Thus, this system is a matter of programmable money, but a platform for operating any form of project, business, or governance system. The still theoretical goal of Ethereum is to be a universal computer. Still, for now, the extraordinary capacity for the emerging system has been realized for fundraising and now in DeFi. If the new upgrade to Ethereum succeeds and other competitors gain in use, we can expect DeFi to continue to gain exponential value as dApp platform savings and loans become a funding layer for open source.

The Reification of Trust

This open-source technical system or Internet of Verification has emerged and is growing, while a complementary social aspect is arising, which what philosopher of technology, Soraj Hongladarom, calls ‘a reification of trust.’ It is an emerging realization of trust for the new technosocial reality of a new economy.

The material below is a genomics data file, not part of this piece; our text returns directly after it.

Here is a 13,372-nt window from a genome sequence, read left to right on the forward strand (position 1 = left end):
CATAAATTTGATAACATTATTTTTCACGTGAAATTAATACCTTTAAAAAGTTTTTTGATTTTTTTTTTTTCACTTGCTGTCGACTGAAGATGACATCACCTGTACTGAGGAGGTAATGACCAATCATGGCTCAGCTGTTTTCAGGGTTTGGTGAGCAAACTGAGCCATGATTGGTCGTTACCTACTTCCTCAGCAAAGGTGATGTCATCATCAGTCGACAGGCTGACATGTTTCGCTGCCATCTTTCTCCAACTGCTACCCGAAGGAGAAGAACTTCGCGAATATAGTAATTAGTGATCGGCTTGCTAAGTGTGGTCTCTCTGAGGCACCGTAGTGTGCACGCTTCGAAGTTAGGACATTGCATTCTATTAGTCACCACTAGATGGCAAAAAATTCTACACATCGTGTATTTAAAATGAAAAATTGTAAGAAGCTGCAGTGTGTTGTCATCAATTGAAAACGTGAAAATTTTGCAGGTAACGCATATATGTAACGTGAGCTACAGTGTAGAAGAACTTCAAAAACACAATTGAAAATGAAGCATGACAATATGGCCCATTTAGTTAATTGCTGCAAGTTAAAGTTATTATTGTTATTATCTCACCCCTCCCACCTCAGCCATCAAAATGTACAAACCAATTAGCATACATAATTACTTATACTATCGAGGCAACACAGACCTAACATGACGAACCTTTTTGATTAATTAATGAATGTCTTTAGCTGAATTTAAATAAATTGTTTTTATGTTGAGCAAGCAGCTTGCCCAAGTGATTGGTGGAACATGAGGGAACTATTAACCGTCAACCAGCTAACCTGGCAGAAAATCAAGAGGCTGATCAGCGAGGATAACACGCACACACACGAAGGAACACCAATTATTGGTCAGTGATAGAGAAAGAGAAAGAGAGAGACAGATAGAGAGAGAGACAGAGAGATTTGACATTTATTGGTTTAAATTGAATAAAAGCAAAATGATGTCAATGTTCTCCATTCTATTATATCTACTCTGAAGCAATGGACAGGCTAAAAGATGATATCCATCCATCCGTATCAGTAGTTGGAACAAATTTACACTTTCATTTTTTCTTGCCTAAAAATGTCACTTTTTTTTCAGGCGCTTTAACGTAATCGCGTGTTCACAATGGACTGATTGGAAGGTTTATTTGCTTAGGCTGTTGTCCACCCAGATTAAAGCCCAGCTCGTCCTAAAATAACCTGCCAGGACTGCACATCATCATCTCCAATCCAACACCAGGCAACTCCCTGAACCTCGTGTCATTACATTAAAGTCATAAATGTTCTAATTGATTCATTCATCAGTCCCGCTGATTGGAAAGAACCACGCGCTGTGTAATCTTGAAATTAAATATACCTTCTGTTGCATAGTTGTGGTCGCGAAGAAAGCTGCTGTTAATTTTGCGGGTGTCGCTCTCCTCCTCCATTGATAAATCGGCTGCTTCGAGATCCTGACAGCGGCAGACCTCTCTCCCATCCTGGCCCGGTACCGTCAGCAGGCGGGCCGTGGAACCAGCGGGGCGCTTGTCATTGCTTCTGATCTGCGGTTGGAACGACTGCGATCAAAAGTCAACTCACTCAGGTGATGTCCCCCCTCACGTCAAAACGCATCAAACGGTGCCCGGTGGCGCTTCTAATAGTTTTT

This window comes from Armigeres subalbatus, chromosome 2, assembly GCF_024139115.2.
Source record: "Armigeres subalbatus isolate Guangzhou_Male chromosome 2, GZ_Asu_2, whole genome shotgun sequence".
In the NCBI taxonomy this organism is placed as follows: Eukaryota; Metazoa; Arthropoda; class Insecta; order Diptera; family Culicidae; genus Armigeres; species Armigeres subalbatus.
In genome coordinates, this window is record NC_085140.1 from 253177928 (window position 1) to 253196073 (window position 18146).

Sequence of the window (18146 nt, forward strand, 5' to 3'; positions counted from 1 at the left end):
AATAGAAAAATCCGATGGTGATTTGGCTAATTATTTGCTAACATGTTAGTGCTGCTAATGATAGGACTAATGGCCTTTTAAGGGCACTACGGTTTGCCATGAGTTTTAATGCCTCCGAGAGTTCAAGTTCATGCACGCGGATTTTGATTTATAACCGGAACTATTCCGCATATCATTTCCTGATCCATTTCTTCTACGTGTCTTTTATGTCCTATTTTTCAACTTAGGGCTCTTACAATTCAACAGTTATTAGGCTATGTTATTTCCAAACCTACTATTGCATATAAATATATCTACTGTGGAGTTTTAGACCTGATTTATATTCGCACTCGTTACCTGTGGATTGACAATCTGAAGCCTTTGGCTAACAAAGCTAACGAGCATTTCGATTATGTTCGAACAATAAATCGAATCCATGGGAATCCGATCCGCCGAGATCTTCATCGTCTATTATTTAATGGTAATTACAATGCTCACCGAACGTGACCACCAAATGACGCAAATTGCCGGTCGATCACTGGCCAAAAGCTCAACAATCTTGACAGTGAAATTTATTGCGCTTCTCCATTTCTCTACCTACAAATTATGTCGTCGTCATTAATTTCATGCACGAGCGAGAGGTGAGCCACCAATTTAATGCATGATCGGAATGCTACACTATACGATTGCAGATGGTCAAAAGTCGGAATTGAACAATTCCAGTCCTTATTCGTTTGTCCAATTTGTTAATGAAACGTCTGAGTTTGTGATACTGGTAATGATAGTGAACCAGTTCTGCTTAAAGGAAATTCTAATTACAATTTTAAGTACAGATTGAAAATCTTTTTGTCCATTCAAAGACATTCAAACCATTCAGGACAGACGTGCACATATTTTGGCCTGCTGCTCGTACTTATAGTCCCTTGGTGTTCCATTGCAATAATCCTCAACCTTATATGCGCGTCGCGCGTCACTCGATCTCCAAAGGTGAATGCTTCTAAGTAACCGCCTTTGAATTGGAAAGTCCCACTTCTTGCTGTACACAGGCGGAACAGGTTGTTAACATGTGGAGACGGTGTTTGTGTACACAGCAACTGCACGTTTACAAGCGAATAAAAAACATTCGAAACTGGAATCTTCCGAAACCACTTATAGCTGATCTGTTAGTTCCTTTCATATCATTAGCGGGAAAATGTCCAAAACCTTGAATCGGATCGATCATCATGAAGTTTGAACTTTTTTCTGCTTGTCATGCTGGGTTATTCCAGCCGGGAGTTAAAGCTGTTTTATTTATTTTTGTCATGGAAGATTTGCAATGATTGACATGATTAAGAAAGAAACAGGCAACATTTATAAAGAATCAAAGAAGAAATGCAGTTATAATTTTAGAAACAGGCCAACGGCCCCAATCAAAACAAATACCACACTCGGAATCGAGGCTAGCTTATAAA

After the early days of the publicly funded and developed ARPANET (Advanced Research Projects Agency Network) in the university system, the Internet moved into the public where we saw not only further technical innovation due to the hacker, developer, gamer, and general P2P communities, but new ethics and trust. Now, a generation later, once the challenge of verification has been addressed by the developers, who remarkably bootstrapped this major open science project to create a new system for value, trust has been achieved through open source verification. Communities have taken form such that the basis of a new production system can move forward that was incubated in the Maker Spaces.